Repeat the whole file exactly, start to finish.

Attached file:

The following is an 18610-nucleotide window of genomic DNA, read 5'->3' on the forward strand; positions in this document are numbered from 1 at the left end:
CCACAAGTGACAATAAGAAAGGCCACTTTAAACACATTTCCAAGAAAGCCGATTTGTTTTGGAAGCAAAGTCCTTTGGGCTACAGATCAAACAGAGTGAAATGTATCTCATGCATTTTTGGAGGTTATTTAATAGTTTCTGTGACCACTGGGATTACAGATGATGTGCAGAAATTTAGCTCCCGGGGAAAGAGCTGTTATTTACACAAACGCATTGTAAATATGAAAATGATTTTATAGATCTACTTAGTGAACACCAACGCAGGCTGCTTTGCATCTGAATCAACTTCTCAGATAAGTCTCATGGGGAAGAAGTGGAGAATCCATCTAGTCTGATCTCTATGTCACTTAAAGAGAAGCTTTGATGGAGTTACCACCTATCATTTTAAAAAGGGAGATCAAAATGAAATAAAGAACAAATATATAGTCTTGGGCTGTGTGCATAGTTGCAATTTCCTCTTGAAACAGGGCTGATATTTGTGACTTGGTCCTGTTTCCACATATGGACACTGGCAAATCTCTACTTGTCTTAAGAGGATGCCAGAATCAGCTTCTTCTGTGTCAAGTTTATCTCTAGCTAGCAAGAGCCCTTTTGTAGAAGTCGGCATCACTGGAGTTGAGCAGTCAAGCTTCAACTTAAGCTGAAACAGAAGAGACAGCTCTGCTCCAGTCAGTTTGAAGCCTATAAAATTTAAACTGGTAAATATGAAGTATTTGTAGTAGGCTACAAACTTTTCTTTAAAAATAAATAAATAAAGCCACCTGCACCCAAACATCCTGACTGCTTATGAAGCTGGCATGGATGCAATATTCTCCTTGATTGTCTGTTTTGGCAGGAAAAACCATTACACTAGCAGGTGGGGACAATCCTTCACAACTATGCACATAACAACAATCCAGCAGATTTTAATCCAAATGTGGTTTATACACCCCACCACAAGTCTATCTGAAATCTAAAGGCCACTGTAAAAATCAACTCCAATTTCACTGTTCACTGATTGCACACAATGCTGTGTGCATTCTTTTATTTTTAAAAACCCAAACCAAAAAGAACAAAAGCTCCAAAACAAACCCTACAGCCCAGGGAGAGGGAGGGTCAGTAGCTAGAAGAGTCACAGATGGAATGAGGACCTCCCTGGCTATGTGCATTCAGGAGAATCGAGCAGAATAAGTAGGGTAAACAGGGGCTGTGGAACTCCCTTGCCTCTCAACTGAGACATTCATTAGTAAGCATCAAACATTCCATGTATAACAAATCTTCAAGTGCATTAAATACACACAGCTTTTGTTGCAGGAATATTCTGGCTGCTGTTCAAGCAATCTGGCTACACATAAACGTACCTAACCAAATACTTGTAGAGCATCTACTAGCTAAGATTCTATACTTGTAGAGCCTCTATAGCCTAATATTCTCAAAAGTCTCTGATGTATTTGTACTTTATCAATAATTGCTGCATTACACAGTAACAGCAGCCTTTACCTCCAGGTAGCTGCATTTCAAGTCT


The following is an 18610-nucleotide window of genomic DNA, read 5'->3' on the forward strand; positions in this document are numbered from 1 at the left end:
CCACAAGTGACAATAAGAAAGGCCACTTTAAACACATTTCCAAGAAAGCCGATTTGTTTTGGAAGCAAAGTCCTTTGGGCTACAGATCAAACAGAGTGAAATGTATCTCATGCATTTTTGGAGGTTATTTAATAGTTTCTGTGACCACTGGGATTACAGATGATGTGCAGAAATTTAGCTCCCGGGGAAAGAGCTGTTATTTACACAAACGCATTGTAAATATGAAAATGATTTTATAGATCTACTTAGTGAACACCAACGCAGGCTGCTTTGCATCTGAATCAACTTCTCAGATAAGTCTCATGGGGAAGAAGTGGAGAATCCATCTAGTCTGATCTCTATGTCACTTAAAGAGAAGCTTTGATGGAGTTACCACCTATCATTTTAAAAAGGGAGATCAAAATGAAATAAAGAACAAATATATAGTCTTGGGCTGTGTGCATAGTTGCAATTTCCTCTTGAAACAGGGCTGATATTTGTGACTTGGTCCTGTTTCCACATATGGACACTGGCAAATCTCTACTTGTCTTAAGAGGATGCCAGAATCAGCTTCTTCTGTGTCAAGTTTATCTCTAGCTAGCAAGAGCCCTTTTGTAGAAGTCGGCATCACTGGAGTTGAGCAGTCAAGCTTCAACTTAAGCTGAAACAGAAGAGACAGCTCTGCTCCAGTCAGTTTGAAGCCTATAAAATTTAAACTGGTAAATATGAAGTATTTGTAGTAGGCTACAAACTTTTCTTTAAAAATAAATAAATAAAGCCACCTGCACCCAAACATCCTGACTGCTTATGAAGCTGGCATGGATGCAATATTCTCCTTGATTGTCTGTTTTGGCAGGAAAAACCATTACACTAGCAGGTGGGGACAATCCTTCACAACTATGCACATAACAACAATCCAGCAGATTTTAATCCAAATGTGGTTTATACACCCCACCACAAGTCTATCTGAAATCTAAAGGCCACTGTAAAAATCAACTCCAATTTCACTGTTCACTGATTGCACACAATGCTGTGTGCATTCTTTTATTTTTAAAAACCCAAACCAAAAAGAACAAAAGCTCCAAAACAAACCCTACAGCCCAGGGAGAGGGAGGGTCAGTAGCTAGAAGAGTCACAGATGGAATGAGGACCTCCCTGGCTATGTGCATTCAGGAGAATCGAGCAGAATAAGTAGGGTAAACAGGGGCTGTGGAACTCCCTTGCCTCTCAACTGAGACATTCATTAGTAAGCATCAAACATTCCATGTATAACAAATCTTCAAGTGCATTAAATACACACAGCTTTTGTTGCAGGAATATTCTGGCTGCTGTTCAAGCAATCTGGCTACACATAAACGTACCTAACCAAATACTTGTAGAGCATCTACTAGCTAAGATTCTATACTTGTAGAGCCTCTATAGCCTAATATTCTCAAAAGTCTCTGATGTATTTGTACTTTATCAATAATTGCTGCATTACACAGTAACAGCAGCCTTTACCTCCAGGTAGCTGCATTTCAAGTCT